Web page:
In 370, the Arian bishop of Constantinople, Eudoxias, died and was succeeded by Demophilus, also a convinced Arian.
In Alexandria, the orthodox Peter had succeeded St Athanasius the Great on his death in May 373 but Valens had immediately imposed an Arian, Lucius, on the see and Peter had fled to Rome. Peter disliked St Basil the Great and St Meletius of Antioch and unfortunately turned Damasus against them, so that Damasus recognised Paulinus as bishop of Antioch.
In September 378, Gratian, now in Thessalonica, recalled the bishops exiled by Valens and called for toleration among the Christian parties, with the exception of Eunomians, Photinians and Manichæans. (Sozomen, Ecclesiastical History, VII.i.3) Among the liberated bishops, Peter now returned to Alexandria, St Gregory to Nyssa and St Meletius to Antioch.
Antioch was divided into three parties. The Arian bishop was Dorotheus, who had succeeded Euzoïus in 376. The Meletian schism persisted among the orthodox, with Paulinus recognised as bishop by the sees of Rome and Alexandria, while most of the orthodox bishops of the East recognised Meletius as bishop. Meletius offered to share jurisdiction with Paulinus but the latter refused, so Meletius held his services outside the city walls. However, it seems that the orthodox clergy of the city, to set a limit to the schism, agreed that, on the death of either of the two bishops, his clergy would join those of the survivor.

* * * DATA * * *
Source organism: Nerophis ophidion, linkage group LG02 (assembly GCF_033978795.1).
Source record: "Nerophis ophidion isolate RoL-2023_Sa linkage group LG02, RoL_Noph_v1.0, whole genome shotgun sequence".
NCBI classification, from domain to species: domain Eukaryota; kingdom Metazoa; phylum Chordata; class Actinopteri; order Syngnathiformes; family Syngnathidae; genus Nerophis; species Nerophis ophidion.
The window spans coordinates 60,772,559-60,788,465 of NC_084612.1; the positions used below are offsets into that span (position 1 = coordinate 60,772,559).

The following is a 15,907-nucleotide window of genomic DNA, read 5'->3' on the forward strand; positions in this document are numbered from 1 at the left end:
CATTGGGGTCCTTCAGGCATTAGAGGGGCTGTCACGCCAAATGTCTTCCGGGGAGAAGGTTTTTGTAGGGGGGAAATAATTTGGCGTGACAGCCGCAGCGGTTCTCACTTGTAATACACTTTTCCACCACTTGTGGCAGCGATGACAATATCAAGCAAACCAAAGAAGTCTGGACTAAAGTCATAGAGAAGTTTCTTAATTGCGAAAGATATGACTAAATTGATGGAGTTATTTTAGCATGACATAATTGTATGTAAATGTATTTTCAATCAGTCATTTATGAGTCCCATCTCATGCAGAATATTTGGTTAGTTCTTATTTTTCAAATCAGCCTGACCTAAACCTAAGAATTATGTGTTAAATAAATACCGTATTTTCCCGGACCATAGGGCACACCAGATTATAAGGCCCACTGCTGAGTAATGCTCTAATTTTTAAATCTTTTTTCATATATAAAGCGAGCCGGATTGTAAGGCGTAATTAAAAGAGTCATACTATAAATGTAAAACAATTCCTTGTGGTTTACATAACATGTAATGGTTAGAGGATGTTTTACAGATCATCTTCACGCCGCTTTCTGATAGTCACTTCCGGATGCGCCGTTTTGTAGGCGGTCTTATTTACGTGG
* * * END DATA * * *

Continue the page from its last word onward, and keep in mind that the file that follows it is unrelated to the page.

There was now a significant development in the see of Constantinople. Arians dominated the city but the orthodox minority had members highly placed in society, and among them was a couple, Ablabius and Theodosia. Ablabius’s grandfather had been Vicar of Asia under Constantine the Great and his and Theodosia’s son would later be Prætorian Prefect of Africa. Theodosia was first cousin to St Gregory the Theologian and was the sister of St Amphilochius, bishop of Iconium, a close friend of St Basil the Great and of St Meletius of Antioch. She was also deeply pious. It is perhaps through her influence that on the death of Valens, the orthodox of Constantinople sent a delegation to Gregory, then in retirement in Seleucia of Isauria, asking him to come to Constantinople and lead them.
Gregory arrived in Constantinople in 379 early enough to celebrate Great and Holy Pascha on 21 April, his first service in the city and one that was disrupted by an Arian mob. He stayed with Ablabius and Theodosia, and held his services in a private dwelling converted into a chapel, which would later become the great church of the Anastasia. His teachings are preserved in his five Theological Orations. Thanks to his preaching, by the end of the year the orthodox were rapidly regaining their position in the city. Among those who heard his preaching was St Jerome, who would later describe him as ‘a most eloquent man, and my instructor in the Scriptures.’ (De Viris Illustribus, 117)